Texas Senator Ted Cruz defeated Donald Trump in Kansas and Maine Republican presidential caucuses on Saturday, demonstrating the strength of his campaign organization and appeal among conservatives as he casts himself as the party’s main alternative to the real estate mogul.

In the Democratic race, front-runner Hillary Clinton won the primary in Louisiana while Vermont Senator Bernie Sanders had victories in Kansas and Nebraska caucuses. Clinton’s decisive win in delegate-rich Louisiana will help her lead in delegates for the party’s nomination.

The votes in the Republican caucuses in Kansas, Maine and Kentucky, plus the primary in Louisiana, were the first tallied since a public rupture that’s pitting supporters of Trump against a collection of establishment Republican figures trying to block his path to the 2016 presidential nomination.

After Trump won 10 of the first 15 contests to emerge as the clear Republican front-runner, Cruz’s victories on Saturday and his successes in four other states may help him bolster his argument that he’s the only candidate who can defeat Trump in a head-to-head fight. Florida Senator Marco Rubio and Ohio Governor John Kasich, who trailing in the early results on Saturday, are holding on at least until primaries in their home states on March. 15.

“To see strong, strong wins across the board is very encouraging, and I think what it represents is Republicans coalescing, saying, ‘It would be a disaster for Donald Trump to be our nominee, and we’re going to stand behind the strongest conservative in the race,”’ Cruz told reporters after a speech in Idaho, which has a Republican primary on Tuesday. He said the field of candidates must be winnowed so the Republican vote isn’t splintered, giving an advantage to Trump.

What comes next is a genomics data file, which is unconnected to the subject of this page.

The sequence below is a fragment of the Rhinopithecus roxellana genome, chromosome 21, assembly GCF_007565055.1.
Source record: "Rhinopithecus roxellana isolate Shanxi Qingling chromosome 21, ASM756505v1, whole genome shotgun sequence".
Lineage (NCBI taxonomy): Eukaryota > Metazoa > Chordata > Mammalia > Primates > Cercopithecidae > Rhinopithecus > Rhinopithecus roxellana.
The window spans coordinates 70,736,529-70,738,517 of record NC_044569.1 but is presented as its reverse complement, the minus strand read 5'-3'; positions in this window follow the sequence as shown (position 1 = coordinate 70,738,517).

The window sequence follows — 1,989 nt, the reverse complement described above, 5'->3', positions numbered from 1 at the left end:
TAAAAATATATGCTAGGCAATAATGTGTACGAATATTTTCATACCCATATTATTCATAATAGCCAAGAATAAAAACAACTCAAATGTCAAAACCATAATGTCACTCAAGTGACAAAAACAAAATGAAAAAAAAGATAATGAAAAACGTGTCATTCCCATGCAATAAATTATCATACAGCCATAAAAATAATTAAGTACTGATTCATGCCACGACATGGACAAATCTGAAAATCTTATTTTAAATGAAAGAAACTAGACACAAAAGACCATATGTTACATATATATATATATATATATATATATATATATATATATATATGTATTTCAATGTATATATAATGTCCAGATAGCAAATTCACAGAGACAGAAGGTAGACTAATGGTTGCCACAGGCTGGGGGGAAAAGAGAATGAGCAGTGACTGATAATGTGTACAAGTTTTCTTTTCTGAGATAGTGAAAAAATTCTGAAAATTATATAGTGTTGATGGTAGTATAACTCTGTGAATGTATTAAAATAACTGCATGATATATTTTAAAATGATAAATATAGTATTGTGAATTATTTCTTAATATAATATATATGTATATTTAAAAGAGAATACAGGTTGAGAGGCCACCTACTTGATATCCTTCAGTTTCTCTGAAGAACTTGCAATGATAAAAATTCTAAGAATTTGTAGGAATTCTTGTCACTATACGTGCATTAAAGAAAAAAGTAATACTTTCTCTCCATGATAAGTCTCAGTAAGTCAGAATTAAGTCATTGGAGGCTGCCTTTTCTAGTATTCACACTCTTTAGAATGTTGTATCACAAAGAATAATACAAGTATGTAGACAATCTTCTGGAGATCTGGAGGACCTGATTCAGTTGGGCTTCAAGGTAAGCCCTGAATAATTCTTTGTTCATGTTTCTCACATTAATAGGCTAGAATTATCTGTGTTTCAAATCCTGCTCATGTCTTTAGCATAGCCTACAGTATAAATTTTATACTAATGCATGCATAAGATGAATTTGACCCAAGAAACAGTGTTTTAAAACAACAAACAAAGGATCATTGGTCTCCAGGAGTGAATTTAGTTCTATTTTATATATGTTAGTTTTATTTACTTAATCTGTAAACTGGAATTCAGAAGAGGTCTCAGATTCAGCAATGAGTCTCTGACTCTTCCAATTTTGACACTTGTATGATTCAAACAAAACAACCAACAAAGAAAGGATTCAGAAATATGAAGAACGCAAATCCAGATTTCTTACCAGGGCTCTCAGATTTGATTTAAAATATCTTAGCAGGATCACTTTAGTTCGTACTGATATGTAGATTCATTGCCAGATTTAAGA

Cruz took 48 percent of the vote in Kansas to Trump’s 23 percent and in Maine he got 46 percent to Trump’s 33 percent. Rubio finished third in Kansas and Kasich pulled in third in in Maine.

The simmering Republican civil war boiled over on March 3 when Mitt Romney, the party’s 2012 nominee, called Trump a vulgar bully unfit to be president and said his policies would drive the U.S. into recession. Romney urged Republicans to vote strategically as a way to deny Trump the 1,237 delegates needed for the nomination. If successful, that may force a contested convention in Cleveland in July, when delegates could pick a different standard-bearer for the November general election.

Trump has brushed off such criticism while emphasizing his attraction for new Republican voters with a brash, tell-it-like-it-is style.

“This is a movement, folks, there’s never been anything like this,” Trump said earlier Saturday at a rally in Wichita, Kansas. And he issued a warning to those in the party plotting a way to stall his candidacy: “The Republicans are eating their own, they’ve got to be very careful.”

Trump pulled out of a planned address to the annual Conservative Political Action Conference on Saturday in National Harbor, Maryland, an unusual move by a Republican candidate, to campaign in Kansas before heading to Florida. In a straw poll of the party activists attending the conference, Cruz had 40 percent support, followed by Rubio with 30 percent. Trump trailed with 15 percent.